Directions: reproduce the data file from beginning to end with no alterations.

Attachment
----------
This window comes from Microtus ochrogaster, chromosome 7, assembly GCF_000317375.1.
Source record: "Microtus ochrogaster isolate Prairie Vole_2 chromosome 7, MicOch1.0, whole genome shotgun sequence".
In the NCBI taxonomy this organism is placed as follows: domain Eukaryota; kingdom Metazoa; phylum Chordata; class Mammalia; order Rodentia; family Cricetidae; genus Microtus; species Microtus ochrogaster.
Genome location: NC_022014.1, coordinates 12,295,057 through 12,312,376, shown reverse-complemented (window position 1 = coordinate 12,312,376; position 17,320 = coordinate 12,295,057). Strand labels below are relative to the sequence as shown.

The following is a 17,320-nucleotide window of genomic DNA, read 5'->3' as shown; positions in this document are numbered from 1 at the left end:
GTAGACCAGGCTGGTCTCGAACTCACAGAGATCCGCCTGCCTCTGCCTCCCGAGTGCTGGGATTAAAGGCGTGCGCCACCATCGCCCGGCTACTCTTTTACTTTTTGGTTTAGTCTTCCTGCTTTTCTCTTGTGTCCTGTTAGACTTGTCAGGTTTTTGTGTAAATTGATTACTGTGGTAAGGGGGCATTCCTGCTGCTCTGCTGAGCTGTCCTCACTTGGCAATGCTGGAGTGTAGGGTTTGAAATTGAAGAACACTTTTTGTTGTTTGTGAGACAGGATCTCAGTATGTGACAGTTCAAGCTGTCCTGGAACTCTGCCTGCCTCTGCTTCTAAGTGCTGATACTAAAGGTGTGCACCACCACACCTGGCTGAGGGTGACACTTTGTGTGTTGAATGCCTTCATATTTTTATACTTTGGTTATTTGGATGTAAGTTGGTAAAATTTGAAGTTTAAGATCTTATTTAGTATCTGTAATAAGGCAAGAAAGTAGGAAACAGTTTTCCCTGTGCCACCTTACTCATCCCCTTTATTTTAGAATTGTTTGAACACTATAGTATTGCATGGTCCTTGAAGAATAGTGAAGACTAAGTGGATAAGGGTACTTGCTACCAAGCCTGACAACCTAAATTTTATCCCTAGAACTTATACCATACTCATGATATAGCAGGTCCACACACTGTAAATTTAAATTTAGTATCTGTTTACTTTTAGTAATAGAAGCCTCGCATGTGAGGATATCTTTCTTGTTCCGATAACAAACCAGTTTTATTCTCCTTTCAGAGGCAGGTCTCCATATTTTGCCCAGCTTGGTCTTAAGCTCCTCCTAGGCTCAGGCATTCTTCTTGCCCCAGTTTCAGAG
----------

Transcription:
This window comes from Microtus ochrogaster, chromosome 7, assembly GCF_000317375.1.
Source record: "Microtus ochrogaster isolate Prairie Vole_2 chromosome 7, MicOch1.0, whole genome shotgun sequence".
In the NCBI taxonomy this organism is placed as follows: domain Eukaryota; kingdom Metazoa; phylum Chordata; class Mammalia; order Rodentia; family Cricetidae; genus Microtus; species Microtus ochrogaster.
Genome location: NC_022014.1, coordinates 12,295,057 through 12,312,376, shown reverse-complemented (window position 1 = coordinate 12,312,376; position 17,320 = coordinate 12,295,057). Strand labels below are relative to the sequence as shown.

The following is a 17,320-nucleotide window of genomic DNA, read 5'->3' as shown; positions in this document are numbered from 1 at the left end:
GTAGACCAGGCTGGTCTCGAACTCACAGAGATCCGCCTGCCTCTGCCTCCCGAGTGCTGGGATTAAAGGCGTGCGCCACCATCGCCCGGCTACTCTTTTACTTTTTGGTTTAGTCTTCCTGCTTTTCTCTTGTGTCCTGTTAGACTTGTCAGGTTTTTGTGTAAATTGATTACTGTGGTAAGGGGGCATTCCTGCTGCTCTGCTGAGCTGTCCTCACTTGGCAATGCTGGAGTGTAGGGTTTGAAATTGAAGAACACTTTTTGTTGTTTGTGAGACAGGATCTCAGTATGTGACAGTTCAAGCTGTCCTGGAACTCTGCCTGCCTCTGCTTCTAAGTGCTGATACTAAAGGTGTGCACCACCACACCTGGCTGAGGGTGACACTTTGTGTGTTGAATGCCTTCATATTTTTATACTTTGGTTATTTGGATGTAAGTTGGTAAAATTTGAAGTTTAAGATCTTATTTAGTATCTGTAATAAGGCAAGAAAGTAGGAAACAGTTTTCCCTGTGCCACCTTACTCATCCCCTTTATTTTAGAATTGTTTGAACACTATAGTATTGCATGGTCCTTGAAGAATAGTGAAGACTAAGTGGATAAGGGTACTTGCTACCAAGCCTGACAACCTAAATTTTATCCCTAGAACTTATACCATACTCATGATATAGCAGGTCCACACACTGTAAATTTAAATTTAGTATCTGTTTACTTTTAGTAATAGAAGCCTCGCATGTGAGGATATCTTTCTTGTTCCGATAACAAACCAGTTTTATTCTCCTTTCAGAGGCAGGTCTCCATATTTTGCCCAGCTTGGTCTTAAGCTCCTCCTAGGCTCAGGCATTCTTCTTGCCCCAGTTTCAGAG